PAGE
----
When the total annual loan payments are divided by the amount of the mortgage loan, the mortgage constant is calculated to be 8.60% ($171,943/$2,000,000). But, what does this mean?
In short, it means that the borrower must pay 8.60% of the loan amount per year in debt service.
Benefits and Risks of Using the Mortgage Constant
The major benefit of using the mortgage constant as part of evaluating a potential investment is that it is quick, easy to calculate, and the information needed is readily available. In addition, the result can provide valuable information about the potential profitability of a deal.
The primary drawback of the mortgage constant is that it is fixed in time. In other words, the denominator of the equation – the loan amount – changes each time a principal and interest payment is made. As a result, it should not be solely relied upon when making an investment decision. It should be used as a single data point, amongst many others.
Mortgage Constant vs. Capitalization Rate
A comparison between the mortgage constant and the cap rate is what provides valuable insight into the leverage and/or profitability of the commercial property transaction.
As a reminder, the cap rate is the ratio of a property’s net operating income (NOI) to its purchase price. It can be used as an indication of the property’s annual rate of return, assuming it was purchased with cash. The mortgage constant can be compared to the cap rate to determine if the property is profitable.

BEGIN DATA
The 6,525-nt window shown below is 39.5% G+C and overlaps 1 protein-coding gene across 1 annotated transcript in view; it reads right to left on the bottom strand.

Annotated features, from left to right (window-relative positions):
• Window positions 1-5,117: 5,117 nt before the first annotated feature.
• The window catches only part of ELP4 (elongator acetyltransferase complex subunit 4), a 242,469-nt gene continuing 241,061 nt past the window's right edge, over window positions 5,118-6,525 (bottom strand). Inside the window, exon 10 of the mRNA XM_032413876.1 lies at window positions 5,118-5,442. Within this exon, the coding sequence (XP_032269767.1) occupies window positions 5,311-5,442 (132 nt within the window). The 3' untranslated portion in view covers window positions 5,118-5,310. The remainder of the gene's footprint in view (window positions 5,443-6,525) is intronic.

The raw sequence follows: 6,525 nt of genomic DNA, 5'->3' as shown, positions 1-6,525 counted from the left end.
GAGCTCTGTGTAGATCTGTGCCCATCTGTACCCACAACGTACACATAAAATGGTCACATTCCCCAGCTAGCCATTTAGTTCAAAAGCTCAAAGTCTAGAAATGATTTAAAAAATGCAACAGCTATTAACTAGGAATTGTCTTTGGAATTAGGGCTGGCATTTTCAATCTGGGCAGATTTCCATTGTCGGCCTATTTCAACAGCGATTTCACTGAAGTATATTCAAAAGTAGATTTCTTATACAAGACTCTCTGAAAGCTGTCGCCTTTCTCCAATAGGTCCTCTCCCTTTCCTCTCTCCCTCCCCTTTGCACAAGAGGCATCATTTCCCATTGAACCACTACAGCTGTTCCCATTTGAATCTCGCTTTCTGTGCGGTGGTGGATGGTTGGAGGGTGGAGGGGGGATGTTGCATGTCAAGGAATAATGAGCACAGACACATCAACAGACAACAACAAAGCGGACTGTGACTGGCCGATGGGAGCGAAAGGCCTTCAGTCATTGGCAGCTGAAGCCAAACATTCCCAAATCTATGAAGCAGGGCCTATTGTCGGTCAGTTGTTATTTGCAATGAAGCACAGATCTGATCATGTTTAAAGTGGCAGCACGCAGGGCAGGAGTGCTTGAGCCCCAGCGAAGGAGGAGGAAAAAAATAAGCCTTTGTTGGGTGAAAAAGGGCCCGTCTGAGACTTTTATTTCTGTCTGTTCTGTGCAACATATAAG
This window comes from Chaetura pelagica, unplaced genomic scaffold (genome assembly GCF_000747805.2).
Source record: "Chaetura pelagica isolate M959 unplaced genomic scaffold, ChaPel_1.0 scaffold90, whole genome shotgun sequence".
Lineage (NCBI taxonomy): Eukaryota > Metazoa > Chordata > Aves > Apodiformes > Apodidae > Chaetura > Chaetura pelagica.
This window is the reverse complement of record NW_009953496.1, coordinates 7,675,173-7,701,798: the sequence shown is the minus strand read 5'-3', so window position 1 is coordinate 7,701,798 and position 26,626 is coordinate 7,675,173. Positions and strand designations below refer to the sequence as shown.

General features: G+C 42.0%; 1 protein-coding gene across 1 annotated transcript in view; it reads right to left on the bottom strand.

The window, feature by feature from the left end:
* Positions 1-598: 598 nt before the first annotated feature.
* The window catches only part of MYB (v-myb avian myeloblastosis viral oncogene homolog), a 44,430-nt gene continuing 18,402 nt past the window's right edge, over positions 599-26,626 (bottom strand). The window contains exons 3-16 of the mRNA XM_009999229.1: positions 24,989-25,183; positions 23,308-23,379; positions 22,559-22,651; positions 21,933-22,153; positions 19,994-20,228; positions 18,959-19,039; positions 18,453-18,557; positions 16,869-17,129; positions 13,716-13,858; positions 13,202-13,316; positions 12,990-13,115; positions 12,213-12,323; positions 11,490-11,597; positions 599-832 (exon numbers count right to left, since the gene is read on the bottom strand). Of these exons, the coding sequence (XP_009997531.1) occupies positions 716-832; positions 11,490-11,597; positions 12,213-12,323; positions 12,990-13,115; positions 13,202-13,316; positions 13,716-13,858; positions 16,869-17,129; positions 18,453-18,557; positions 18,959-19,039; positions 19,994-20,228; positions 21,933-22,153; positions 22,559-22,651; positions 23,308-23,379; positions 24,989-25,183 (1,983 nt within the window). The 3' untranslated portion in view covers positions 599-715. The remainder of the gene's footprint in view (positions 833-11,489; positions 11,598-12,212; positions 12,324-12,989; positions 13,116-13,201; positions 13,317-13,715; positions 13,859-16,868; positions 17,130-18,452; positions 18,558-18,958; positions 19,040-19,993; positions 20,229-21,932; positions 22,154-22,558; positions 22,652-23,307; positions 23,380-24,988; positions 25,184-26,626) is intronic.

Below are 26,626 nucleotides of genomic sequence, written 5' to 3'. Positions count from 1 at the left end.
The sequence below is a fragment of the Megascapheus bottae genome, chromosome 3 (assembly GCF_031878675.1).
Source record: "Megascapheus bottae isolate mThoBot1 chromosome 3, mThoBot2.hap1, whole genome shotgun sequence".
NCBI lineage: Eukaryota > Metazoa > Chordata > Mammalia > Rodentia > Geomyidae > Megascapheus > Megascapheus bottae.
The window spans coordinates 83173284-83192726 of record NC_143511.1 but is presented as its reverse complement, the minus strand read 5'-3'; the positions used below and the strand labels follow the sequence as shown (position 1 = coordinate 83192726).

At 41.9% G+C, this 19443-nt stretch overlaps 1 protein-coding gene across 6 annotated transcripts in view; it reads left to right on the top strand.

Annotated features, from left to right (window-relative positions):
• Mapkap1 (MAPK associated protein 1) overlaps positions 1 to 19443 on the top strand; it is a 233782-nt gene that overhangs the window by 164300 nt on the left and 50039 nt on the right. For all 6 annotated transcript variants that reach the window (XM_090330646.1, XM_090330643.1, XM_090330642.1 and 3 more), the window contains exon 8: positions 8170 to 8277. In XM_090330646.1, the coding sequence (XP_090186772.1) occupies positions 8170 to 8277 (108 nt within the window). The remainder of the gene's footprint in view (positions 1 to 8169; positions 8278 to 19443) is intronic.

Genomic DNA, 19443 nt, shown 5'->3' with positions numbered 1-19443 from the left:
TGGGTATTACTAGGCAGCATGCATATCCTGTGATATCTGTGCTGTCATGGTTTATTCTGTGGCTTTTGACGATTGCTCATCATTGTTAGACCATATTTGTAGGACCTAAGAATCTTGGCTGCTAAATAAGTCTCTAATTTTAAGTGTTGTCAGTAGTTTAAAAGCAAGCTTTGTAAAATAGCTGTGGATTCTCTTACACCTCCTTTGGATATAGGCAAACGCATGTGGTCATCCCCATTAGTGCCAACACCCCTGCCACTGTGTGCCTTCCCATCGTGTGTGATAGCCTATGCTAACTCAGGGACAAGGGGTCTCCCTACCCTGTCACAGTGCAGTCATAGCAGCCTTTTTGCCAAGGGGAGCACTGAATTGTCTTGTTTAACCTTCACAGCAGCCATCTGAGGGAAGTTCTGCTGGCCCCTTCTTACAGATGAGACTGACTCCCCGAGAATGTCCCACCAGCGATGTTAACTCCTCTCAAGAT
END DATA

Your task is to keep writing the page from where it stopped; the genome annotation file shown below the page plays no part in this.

In the example above, the mortgage constant was calculated to be 8.60%. Now assume that this same property had a calculated cap rate of 9.50%. Because the mortgage constant is less than the cap rate, it is a quick way to determine that this would be a profitable investment. If the cap rate was less than the mortgage constant, it would be an indication that there is either too much leverage (debt) or that the valuation (price) is too high.
Summary & Conclusion
The mortgage constant is a property performance metric used by real estate investors to determine the amount of debt service that must be paid each year relative to the loan balance. The lower the mortgage constant, the better.
The primary benefit of this calculation is that it is quick, easy, and can be made with information that is easily obtained. The risk is that it is just a point in time because the total loan amount changes every month when a mortgage payment is made. As a result, it should not be used in isolation to make an investment decision.
The true utility of the mortgage constant can be seen when it is compared to a property’s cap rate. As long as the mortgage constant is less than the cap rate, the property is considered to be positively leveraged and/or profitable.
Interested In Learning More?
First National Realty Partners is one of the country’s leading private equity commercial real estate investment firms. With an intentional focus on finding world-class, multi-tenanted assets well below intrinsic value, we seek to create superior long-term, risk-adjusted returns for our investors while creating strong economic assets for the communities we invest in.
If you are an Accredited Real Estate Investor and would like to learn more about our investment opportunities, contact us at (800) 605-4966 or email@example.com for more information.